WASHINGTON -- Former U.S. Ambassador to China Jon Huntsman usually speaks about that country in general terms: China is rising; America must reform to stay ahead.
But in a private conference call with a handful of university students around the country last week, the Republican presidential candidate predicted "major problems" ahead for China, as a rising standard of living increases awareness of political oppression and intensifies resistance to the government's control.
"There's still that great divide between the economic class and the political class," Huntsman said, according to a recording of the call obtained by The Huffington Post. "And at some point, as you get 300 and 400 million people who now become members of what will be the largest middle class in the world, they're going to have to make some really tough choices about how you bridge the economic and the political chasm, which is not easily done."
"If they don't do it, they're likely to have some sort of head-on collision, I would say four or five years into the future."
While China's economy has become more open, Huntsman said, the country's internal political system lags far behind.
"If you do not have political freedoms that run in parallel with economic development and reform -- if you don't have political reform -- at some point you're going to find yourself in a pretty precarious situation, one that will force you to address it as opposed to allowing you to evolve," he said.
Beijing's centralized control of the political system through the nine-member Politburo Standing Committee, Huntsman said, has enabled China's leaders to stay "singularly focused" on building the country into an economic and military superpower.
But, he said, "longer term, you're going to find real problems."
"So look at the economic model of China, but make sure that any analysis you do is caveated with where people are politically -- lack of political reform, liberalization, lack of real market opening reforms -- where you still have a lot of what I would consider to be crony capitalism and markets that are showing favoritism to certain groups within the country," he said.
The call was organized by Students for Solvency, a group that grew out of Students for Daniels, which had hoped that Indiana Gov. Mitch Daniels would run for president. After Daniels declined to jump in the race, about 38 of the group's 68 chapters united behind Huntsman. The chapters range in size from a few members to as many as 20 people.
Huntsman returned at the end of April from Beijing, after serving as ambassador for a little less than two years. Prior to his foreign service, he was governor of Utah. He is set to officially launch his campaign for president on Tuesday with a speech in front of the Statue of Liberty in New York, and will then travel to New Hampshire.
Huntsman's comments on China are the most expansive he has given since he began campaigning one month ago. He has said that America's global dominance is threatened by China's ascendance, but has also said that the U.S. does not have to be overtaken. He has also shared anecdotes about political dissidents in China, highlighting oppression by the regime in Beijing.
But in his comments to the students on the call, Huntsman also painted a dire picture of America's trajectory if nothing is done to reduce the U.S. government's mounting debt.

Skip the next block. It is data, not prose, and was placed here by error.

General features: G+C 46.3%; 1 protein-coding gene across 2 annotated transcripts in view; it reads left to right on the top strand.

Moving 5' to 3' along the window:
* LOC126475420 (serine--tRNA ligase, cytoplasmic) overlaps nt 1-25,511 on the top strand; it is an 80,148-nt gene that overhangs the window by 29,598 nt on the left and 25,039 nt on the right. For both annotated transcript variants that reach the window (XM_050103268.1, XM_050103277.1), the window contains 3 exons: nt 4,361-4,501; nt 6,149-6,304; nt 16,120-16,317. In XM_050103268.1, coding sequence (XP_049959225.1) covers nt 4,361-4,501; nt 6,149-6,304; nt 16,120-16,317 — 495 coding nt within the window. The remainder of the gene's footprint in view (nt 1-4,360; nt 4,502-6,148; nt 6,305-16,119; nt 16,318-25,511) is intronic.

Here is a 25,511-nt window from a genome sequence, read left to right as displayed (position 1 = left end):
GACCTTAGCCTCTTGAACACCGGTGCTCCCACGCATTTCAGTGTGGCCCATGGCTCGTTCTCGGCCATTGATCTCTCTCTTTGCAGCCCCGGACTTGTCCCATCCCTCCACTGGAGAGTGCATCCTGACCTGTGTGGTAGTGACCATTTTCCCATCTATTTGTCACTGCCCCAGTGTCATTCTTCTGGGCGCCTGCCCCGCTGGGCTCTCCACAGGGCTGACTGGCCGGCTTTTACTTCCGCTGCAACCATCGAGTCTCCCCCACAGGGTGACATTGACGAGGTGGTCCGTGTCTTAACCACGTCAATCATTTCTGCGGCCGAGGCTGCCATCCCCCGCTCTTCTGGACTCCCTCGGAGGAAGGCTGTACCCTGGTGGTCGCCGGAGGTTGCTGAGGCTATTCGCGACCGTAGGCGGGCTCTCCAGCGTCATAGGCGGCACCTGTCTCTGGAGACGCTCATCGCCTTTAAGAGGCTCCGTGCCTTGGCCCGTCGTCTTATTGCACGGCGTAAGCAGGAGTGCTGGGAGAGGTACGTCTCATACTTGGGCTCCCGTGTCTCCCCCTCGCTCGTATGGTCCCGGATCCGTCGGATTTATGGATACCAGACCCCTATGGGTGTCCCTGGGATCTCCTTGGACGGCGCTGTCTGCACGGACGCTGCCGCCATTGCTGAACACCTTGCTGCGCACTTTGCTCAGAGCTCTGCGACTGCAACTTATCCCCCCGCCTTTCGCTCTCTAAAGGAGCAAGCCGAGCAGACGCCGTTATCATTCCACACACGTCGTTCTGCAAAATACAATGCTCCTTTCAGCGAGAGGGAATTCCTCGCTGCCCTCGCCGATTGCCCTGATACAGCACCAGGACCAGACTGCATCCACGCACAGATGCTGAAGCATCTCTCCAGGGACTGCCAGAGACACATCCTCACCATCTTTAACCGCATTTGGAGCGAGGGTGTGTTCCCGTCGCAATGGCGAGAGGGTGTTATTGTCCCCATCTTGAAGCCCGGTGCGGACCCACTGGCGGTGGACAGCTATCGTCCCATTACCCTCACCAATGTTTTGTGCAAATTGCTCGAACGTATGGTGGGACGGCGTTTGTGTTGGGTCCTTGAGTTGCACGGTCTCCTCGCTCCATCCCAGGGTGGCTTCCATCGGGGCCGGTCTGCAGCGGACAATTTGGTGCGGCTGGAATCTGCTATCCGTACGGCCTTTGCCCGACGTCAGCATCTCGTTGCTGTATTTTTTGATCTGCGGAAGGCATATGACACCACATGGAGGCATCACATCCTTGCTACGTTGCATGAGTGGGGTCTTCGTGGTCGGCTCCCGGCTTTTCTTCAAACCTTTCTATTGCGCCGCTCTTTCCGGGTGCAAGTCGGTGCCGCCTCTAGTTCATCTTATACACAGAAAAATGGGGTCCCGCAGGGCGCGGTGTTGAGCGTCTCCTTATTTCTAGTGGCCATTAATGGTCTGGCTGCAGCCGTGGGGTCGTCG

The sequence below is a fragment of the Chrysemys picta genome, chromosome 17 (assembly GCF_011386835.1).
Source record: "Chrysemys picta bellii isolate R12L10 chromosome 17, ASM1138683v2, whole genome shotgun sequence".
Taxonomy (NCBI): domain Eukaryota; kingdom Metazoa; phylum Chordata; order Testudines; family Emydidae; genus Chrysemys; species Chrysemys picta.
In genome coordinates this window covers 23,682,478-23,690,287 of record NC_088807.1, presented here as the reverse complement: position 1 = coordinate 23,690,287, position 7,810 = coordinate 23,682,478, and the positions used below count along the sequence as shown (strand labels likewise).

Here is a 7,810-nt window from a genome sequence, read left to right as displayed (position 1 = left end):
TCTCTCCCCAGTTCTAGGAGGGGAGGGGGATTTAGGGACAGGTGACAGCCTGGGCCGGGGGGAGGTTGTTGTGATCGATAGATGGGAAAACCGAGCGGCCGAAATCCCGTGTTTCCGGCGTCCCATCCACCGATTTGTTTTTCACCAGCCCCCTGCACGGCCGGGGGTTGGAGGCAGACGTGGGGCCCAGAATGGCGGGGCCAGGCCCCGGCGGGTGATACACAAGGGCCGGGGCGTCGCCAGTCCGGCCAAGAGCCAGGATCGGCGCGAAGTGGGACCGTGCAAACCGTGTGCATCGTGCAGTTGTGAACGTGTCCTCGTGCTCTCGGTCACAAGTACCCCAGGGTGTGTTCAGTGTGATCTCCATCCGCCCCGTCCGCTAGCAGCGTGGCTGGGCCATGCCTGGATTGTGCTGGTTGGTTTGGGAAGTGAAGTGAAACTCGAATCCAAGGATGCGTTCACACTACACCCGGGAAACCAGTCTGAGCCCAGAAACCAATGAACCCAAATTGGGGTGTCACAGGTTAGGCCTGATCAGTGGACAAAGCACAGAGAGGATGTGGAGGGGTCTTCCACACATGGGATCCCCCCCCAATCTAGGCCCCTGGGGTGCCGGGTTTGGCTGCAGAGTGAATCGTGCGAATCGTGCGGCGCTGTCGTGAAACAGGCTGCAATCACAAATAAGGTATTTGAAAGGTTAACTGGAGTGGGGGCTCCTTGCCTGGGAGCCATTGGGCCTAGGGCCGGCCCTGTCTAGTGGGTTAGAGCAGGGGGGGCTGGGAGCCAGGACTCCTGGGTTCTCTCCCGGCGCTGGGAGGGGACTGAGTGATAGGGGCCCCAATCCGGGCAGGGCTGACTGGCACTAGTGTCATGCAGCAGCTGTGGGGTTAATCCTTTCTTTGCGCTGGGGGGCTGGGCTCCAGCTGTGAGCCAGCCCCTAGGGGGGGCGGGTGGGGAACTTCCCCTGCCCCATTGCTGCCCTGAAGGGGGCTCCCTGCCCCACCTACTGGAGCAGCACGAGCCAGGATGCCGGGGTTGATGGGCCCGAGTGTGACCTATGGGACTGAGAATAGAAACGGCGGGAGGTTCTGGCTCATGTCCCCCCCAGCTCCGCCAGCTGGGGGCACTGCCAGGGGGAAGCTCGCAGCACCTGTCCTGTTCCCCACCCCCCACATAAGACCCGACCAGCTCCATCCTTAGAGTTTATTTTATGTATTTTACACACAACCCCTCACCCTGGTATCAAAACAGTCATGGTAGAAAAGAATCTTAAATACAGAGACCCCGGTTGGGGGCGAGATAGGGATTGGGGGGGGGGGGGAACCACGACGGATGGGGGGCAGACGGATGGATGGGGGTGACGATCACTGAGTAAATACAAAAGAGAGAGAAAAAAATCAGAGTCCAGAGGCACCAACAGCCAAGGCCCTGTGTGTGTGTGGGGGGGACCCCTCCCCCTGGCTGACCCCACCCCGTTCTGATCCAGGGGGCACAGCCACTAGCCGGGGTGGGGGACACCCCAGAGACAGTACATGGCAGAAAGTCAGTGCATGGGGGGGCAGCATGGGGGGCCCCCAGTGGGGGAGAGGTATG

"You just extrapolate the numbers to 2022 and you all can do the math. You can kind of see what you're likely to inherit if you move along in your professional careers. You're basically kissing goodbye to the end of the American century," Huntsman said.
As for how to rein in the debt, Huntsman did not mention entitlement spending, but did say he favors an amendment to the Constitution requiring a balanced federal budget each year, a proposal is also being championed by Sen. Jim DeMint (R-S.C.).
"We're going to have to fight for a balanced budget amendment," Huntsman said. "Every governor in this country has a balanced budget amendment. It keeps everybody honest. It's the best safeguard imaginable."
He also said the federal budget should be "more like 18 or 19 percent" of gross domestic product, rather than the current rate of 25 percent.
Students on the call asked Huntsman which books had most influenced his views on governance. His answer: Alexis de Tocqueville's "Democracy in America," Kuan Yew Lee's "From Third World To First: The Singapore Story: 1965-2000" and Ronald Reagan's memoirs.
One student did not like what the book selections reflected.
"He strikes me as a pro-business technocrat, a la [Mitt] Romney, and not a conservative of conviction and political courage," Jeremy Rozansky, a rising senior at the University of Chicago who is policy director of Students for Solvency, told The Huffington Post. "I was especially dismayed by his three books answer. 'Third World to First' is not the story of the success of conservative principles but of the success of smart economic cronyism."
But others were impressed with Huntsman.
"Our generation is more pessimistic than ever about the future of their country and Governor Huntsman projects an attitude of confidence and optimism that is largely absent from the GOP discussion of austerity," said Merrill Anovick, a rising sophomore at Johns Hopkins University. "More than any of the other candidates on either side of the aisle, Huntsman speaks to the issue that most concerns our generation: unsustainable debt and deficits."
Matthew Kidd, a Texas Tech student who was on the call, called Huntsman "the best candidate in the Republican field."
Polls, however, show Huntsman with a very steep hill to climb to overcome negative perceptions of his affiliation with Obama and some of his more centrist positions.
When asked about those polls on the call, Huntsman said, "Polls that are taken at this stage are very fickle ... subject to immediate change."
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